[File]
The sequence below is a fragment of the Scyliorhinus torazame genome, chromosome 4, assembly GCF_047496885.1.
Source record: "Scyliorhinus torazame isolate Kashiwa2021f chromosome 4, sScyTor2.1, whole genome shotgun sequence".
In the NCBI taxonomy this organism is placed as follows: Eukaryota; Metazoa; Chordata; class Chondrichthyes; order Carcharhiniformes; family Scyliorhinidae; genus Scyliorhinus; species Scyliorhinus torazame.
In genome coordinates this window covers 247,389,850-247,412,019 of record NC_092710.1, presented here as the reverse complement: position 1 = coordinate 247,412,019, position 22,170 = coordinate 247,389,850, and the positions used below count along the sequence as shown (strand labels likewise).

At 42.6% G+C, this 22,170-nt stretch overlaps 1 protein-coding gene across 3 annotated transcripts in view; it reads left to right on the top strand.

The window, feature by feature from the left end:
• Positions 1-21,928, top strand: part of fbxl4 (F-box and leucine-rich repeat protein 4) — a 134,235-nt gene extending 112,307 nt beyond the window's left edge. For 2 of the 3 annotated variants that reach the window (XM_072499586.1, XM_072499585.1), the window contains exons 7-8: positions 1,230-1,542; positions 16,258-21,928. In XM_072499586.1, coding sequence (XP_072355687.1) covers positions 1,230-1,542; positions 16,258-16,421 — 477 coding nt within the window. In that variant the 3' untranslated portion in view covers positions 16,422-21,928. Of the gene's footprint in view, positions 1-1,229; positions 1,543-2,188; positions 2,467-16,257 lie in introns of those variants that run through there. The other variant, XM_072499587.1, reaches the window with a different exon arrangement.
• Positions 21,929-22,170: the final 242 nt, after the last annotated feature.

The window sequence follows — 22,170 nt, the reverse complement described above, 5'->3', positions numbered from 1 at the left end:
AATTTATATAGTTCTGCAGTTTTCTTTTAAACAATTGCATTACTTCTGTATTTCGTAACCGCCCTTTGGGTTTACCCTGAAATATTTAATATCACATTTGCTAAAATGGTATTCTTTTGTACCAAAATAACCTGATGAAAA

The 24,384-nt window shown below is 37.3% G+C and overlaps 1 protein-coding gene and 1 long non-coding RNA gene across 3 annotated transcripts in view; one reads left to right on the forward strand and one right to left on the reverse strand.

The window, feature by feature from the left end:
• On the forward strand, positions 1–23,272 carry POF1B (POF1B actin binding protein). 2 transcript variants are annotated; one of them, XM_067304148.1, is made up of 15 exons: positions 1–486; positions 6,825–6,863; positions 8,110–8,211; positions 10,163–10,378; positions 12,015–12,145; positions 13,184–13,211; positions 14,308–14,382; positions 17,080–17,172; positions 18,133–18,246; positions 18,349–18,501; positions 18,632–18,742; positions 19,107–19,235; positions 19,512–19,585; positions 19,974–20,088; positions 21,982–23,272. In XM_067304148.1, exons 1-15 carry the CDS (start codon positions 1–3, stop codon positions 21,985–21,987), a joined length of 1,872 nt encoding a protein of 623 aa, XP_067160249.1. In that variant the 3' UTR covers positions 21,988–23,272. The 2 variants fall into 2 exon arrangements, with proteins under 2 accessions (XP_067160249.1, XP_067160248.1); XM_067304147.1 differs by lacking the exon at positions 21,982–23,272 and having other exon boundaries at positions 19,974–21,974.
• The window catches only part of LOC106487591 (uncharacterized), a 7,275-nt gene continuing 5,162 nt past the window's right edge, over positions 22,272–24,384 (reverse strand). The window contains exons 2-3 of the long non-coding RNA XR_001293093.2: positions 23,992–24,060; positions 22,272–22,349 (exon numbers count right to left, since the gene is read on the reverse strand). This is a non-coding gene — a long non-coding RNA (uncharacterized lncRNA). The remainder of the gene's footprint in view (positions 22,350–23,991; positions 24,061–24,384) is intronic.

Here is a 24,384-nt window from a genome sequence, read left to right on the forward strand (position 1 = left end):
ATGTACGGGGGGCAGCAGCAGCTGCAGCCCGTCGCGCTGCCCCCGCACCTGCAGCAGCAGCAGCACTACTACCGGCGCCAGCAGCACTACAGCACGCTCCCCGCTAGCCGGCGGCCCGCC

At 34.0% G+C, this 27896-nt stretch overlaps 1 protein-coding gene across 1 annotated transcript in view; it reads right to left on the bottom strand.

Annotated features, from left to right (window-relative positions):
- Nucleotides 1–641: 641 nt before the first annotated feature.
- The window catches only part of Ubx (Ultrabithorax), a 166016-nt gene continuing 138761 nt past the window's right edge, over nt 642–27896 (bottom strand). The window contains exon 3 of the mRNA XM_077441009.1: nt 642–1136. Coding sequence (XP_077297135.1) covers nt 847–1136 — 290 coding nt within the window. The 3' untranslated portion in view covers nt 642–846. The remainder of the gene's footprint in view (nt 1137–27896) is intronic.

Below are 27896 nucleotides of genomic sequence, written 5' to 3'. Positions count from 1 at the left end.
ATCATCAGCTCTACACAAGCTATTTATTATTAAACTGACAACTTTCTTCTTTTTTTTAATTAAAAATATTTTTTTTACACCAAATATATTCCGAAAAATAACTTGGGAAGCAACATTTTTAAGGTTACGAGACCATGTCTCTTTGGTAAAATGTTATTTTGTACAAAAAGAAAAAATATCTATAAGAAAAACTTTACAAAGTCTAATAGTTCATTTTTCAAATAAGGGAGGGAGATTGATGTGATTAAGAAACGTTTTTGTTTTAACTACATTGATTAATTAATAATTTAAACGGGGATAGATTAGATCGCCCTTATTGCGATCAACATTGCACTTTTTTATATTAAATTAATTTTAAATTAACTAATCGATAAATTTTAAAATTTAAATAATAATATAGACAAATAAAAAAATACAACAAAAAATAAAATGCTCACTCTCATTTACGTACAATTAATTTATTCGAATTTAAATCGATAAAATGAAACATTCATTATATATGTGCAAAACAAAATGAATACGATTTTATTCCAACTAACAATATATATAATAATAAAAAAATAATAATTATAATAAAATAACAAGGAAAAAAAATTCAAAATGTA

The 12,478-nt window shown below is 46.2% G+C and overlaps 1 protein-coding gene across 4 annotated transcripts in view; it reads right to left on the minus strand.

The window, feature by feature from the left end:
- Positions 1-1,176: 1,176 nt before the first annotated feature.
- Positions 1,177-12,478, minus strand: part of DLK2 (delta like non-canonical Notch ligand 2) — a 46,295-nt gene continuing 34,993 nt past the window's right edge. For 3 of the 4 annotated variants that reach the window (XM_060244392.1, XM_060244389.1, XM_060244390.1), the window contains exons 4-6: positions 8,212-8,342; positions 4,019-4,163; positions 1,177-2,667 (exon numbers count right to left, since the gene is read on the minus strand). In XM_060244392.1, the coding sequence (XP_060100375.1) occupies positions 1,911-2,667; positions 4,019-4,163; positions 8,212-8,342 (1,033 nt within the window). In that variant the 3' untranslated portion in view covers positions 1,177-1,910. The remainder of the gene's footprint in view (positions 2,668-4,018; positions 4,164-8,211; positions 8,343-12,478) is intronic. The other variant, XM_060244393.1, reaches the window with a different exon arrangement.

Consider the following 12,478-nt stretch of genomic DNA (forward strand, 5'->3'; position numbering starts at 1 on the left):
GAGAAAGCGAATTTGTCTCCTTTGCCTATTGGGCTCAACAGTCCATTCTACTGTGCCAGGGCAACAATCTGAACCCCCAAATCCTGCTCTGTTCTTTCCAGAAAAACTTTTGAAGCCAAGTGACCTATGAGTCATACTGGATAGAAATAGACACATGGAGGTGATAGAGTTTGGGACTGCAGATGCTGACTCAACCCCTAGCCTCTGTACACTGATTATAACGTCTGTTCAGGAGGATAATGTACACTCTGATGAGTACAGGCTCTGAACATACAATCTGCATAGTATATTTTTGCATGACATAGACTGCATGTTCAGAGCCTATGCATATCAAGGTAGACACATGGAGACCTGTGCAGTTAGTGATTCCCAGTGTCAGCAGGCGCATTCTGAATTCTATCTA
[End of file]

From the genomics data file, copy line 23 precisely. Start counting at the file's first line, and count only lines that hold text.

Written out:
The 12,478-nt window shown below is 46.2% G+C and overlaps 1 protein-coding gene across 4 annotated transcripts in view; it reads right to left on the minus strand.